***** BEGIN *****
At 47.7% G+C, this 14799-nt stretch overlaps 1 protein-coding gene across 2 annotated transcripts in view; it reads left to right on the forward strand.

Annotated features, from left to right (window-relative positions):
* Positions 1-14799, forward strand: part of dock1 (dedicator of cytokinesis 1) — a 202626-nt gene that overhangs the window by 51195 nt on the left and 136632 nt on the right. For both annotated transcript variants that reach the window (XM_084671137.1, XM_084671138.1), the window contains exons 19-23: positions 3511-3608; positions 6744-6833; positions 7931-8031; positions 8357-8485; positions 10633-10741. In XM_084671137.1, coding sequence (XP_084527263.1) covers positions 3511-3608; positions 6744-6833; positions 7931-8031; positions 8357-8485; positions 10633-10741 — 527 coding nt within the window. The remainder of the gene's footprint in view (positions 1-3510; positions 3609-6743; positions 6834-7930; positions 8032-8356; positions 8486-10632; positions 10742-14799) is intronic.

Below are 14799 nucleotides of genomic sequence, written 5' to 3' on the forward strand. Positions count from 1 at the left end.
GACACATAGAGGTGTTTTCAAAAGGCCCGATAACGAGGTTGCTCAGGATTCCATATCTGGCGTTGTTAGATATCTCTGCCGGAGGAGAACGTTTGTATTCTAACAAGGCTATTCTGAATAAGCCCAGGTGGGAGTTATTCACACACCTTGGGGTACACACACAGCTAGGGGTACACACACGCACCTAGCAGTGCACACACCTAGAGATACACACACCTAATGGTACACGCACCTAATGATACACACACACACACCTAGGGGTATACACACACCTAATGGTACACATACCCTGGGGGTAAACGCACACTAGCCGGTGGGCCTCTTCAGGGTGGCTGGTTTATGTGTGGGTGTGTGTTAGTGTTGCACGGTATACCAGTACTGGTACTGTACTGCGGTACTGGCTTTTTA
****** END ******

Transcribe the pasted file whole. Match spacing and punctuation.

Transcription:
At 47.7% G+C, this 14799-nt stretch overlaps 1 protein-coding gene across 2 annotated transcripts in view; it reads left to right on the forward strand.

Annotated features, from left to right (window-relative positions):
* Positions 1-14799, forward strand: part of dock1 (dedicator of cytokinesis 1) — a 202626-nt gene that overhangs the window by 51195 nt on the left and 136632 nt on the right. For both annotated transcript variants that reach the window (XM_084671137.1, XM_084671138.1), the window contains exons 19-23: positions 3511-3608; positions 6744-6833; positions 7931-8031; positions 8357-8485; positions 10633-10741. In XM_084671137.1, coding sequence (XP_084527263.1) covers positions 3511-3608; positions 6744-6833; positions 7931-8031; positions 8357-8485; positions 10633-10741 — 527 coding nt within the window. The remainder of the gene's footprint in view (positions 1-3510; positions 3609-6743; positions 6834-7930; positions 8032-8356; positions 8486-10632; positions 10742-14799) is intronic.

Below are 14799 nucleotides of genomic sequence, written 5' to 3' on the forward strand. Positions count from 1 at the left end.
GACACATAGAGGTGTTTTCAAAAGGCCCGATAACGAGGTTGCTCAGGATTCCATATCTGGCGTTGTTAGATATCTCTGCCGGAGGAGAACGTTTGTATTCTAACAAGGCTATTCTGAATAAGCCCAGGTGGGAGTTATTCACACACCTTGGGGTACACACACAGCTAGGGGTACACACACGCACCTAGCAGTGCACACACCTAGAGATACACACACCTAATGGTACACGCACCTAATGATACACACACACACACCTAGGGGTATACACACACCTAATGGTACACATACCCTGGGGGTAAACGCACACTAGCCGGTGGGCCTCTTCAGGGTGGCTGGTTTATGTGTGGGTGTGTGTTAGTGTTGCACGGTATACCAGTACTGGTACTGTACTGCGGTACTGGCTTTTTA